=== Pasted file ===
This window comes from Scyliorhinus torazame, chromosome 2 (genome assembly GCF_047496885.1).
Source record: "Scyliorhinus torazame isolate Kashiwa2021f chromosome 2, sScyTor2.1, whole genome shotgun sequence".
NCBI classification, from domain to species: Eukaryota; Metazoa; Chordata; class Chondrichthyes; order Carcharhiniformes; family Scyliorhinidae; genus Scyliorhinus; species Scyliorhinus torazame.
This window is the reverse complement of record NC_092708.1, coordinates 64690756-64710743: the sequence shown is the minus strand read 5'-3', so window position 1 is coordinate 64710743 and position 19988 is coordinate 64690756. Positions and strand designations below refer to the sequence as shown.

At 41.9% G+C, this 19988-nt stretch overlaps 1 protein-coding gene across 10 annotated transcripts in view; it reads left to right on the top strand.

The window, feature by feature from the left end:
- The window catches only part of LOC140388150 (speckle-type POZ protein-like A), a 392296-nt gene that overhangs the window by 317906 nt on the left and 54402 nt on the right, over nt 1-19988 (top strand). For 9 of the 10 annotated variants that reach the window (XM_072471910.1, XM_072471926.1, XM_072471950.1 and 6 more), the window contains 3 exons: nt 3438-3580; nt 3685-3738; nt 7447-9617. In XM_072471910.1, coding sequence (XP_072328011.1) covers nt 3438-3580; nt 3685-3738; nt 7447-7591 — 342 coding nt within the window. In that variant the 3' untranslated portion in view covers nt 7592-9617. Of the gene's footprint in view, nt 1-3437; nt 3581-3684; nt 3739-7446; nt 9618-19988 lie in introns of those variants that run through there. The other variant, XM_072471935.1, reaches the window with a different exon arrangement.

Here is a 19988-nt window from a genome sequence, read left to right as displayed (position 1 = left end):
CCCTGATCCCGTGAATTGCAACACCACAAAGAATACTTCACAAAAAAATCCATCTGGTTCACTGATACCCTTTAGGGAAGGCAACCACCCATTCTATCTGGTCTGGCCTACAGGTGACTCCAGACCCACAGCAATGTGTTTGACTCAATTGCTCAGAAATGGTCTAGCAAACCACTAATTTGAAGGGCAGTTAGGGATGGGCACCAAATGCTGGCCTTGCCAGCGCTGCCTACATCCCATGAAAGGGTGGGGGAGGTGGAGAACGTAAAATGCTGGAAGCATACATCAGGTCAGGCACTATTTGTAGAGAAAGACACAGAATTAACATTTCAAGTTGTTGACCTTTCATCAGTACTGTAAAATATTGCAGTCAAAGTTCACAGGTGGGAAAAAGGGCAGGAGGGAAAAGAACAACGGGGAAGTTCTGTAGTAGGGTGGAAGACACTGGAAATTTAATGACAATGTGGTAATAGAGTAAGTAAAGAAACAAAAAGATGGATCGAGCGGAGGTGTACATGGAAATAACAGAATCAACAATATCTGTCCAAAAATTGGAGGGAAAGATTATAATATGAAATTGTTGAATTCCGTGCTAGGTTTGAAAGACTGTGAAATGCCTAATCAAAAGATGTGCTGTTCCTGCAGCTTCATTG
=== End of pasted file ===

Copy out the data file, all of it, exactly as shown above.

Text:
This window comes from Scyliorhinus torazame, chromosome 2 (genome assembly GCF_047496885.1).
Source record: "Scyliorhinus torazame isolate Kashiwa2021f chromosome 2, sScyTor2.1, whole genome shotgun sequence".
NCBI classification, from domain to species: Eukaryota; Metazoa; Chordata; class Chondrichthyes; order Carcharhiniformes; family Scyliorhinidae; genus Scyliorhinus; species Scyliorhinus torazame.
This window is the reverse complement of record NC_092708.1, coordinates 64690756-64710743: the sequence shown is the minus strand read 5'-3', so window position 1 is coordinate 64710743 and position 19988 is coordinate 64690756. Positions and strand designations below refer to the sequence as shown.

At 41.9% G+C, this 19988-nt stretch overlaps 1 protein-coding gene across 10 annotated transcripts in view; it reads left to right on the top strand.

The window, feature by feature from the left end:
- The window catches only part of LOC140388150 (speckle-type POZ protein-like A), a 392296-nt gene that overhangs the window by 317906 nt on the left and 54402 nt on the right, over nt 1-19988 (top strand). For 9 of the 10 annotated variants that reach the window (XM_072471910.1, XM_072471926.1, XM_072471950.1 and 6 more), the window contains 3 exons: nt 3438-3580; nt 3685-3738; nt 7447-9617. In XM_072471910.1, coding sequence (XP_072328011.1) covers nt 3438-3580; nt 3685-3738; nt 7447-7591 — 342 coding nt within the window. In that variant the 3' untranslated portion in view covers nt 7592-9617. Of the gene's footprint in view, nt 1-3437; nt 3581-3684; nt 3739-7446; nt 9618-19988 lie in introns of those variants that run through there. The other variant, XM_072471935.1, reaches the window with a different exon arrangement.

Here is a 19988-nt window from a genome sequence, read left to right as displayed (position 1 = left end):
CCCTGATCCCGTGAATTGCAACACCACAAAGAATACTTCACAAAAAAATCCATCTGGTTCACTGATACCCTTTAGGGAAGGCAACCACCCATTCTATCTGGTCTGGCCTACAGGTGACTCCAGACCCACAGCAATGTGTTTGACTCAATTGCTCAGAAATGGTCTAGCAAACCACTAATTTGAAGGGCAGTTAGGGATGGGCACCAAATGCTGGCCTTGCCAGCGCTGCCTACATCCCATGAAAGGGTGGGGGAGGTGGAGAACGTAAAATGCTGGAAGCATACATCAGGTCAGGCACTATTTGTAGAGAAAGACACAGAATTAACATTTCAAGTTGTTGACCTTTCATCAGTACTGTAAAATATTGCAGTCAAAGTTCACAGGTGGGAAAAAGGGCAGGAGGGAAAAGAACAACGGGGAAGTTCTGTAGTAGGGTGGAAGACACTGGAAATTTAATGACAATGTGGTAATAGAGTAAGTAAAGAAACAAAAAGATGGATCGAGCGGAGGTGTACATGGAAATAACAGAATCAACAATATCTGTCCAAAAATTGGAGGGAAAGATTATAATATGAAATTGTTGAATTCCGTGCTAGGTTTGAAAGACTGTGAAATGCCTAATCAAAAGATGTGCTGTTCCTGCAGCTTCATTG